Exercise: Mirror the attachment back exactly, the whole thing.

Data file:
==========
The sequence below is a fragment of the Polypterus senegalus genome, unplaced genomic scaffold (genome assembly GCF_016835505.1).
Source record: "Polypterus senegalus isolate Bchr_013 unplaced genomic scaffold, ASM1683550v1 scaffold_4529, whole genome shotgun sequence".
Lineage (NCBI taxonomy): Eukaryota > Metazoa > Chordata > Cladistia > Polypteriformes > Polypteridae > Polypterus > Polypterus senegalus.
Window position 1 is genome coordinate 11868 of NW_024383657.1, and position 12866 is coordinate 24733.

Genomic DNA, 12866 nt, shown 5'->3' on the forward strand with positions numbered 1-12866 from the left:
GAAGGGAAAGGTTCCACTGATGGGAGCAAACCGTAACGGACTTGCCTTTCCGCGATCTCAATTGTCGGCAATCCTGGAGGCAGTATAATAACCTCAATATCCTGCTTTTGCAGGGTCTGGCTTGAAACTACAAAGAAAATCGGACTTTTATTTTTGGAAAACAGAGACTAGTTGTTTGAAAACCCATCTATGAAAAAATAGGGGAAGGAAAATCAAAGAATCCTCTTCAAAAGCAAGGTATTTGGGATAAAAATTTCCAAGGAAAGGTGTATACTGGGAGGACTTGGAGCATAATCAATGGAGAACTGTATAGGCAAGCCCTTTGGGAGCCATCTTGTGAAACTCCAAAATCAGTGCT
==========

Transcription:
The sequence below is a fragment of the Polypterus senegalus genome, unplaced genomic scaffold (genome assembly GCF_016835505.1).
Source record: "Polypterus senegalus isolate Bchr_013 unplaced genomic scaffold, ASM1683550v1 scaffold_4529, whole genome shotgun sequence".
Lineage (NCBI taxonomy): Eukaryota > Metazoa > Chordata > Cladistia > Polypteriformes > Polypteridae > Polypterus > Polypterus senegalus.
Window position 1 is genome coordinate 11868 of NW_024383657.1, and position 12866 is coordinate 24733.

Genomic DNA, 12866 nt, shown 5'->3' on the forward strand with positions numbered 1-12866 from the left:
GAAGGGAAAGGTTCCACTGATGGGAGCAAACCGTAACGGACTTGCCTTTCCGCGATCTCAATTGTCGGCAATCCTGGAGGCAGTATAATAACCTCAATATCCTGCTTTTGCAGGGTCTGGCTTGAAACTACAAAGAAAATCGGACTTTTATTTTTGGAAAACAGAGACTAGTTGTTTGAAAACCCATCTATGAAAAAATAGGGGAAGGAAAATCAAAGAATCCTCTTCAAAAGCAAGGTATTTGGGATAAAAATTTCCAAGGAAAGGTGTATACTGGGAGGACTTGGAGCATAATCAATGGAGAACTGTATAGGCAAGCCCTTTGGGAGCCATCTTGTGAAACTCCAAAATCAGTGCT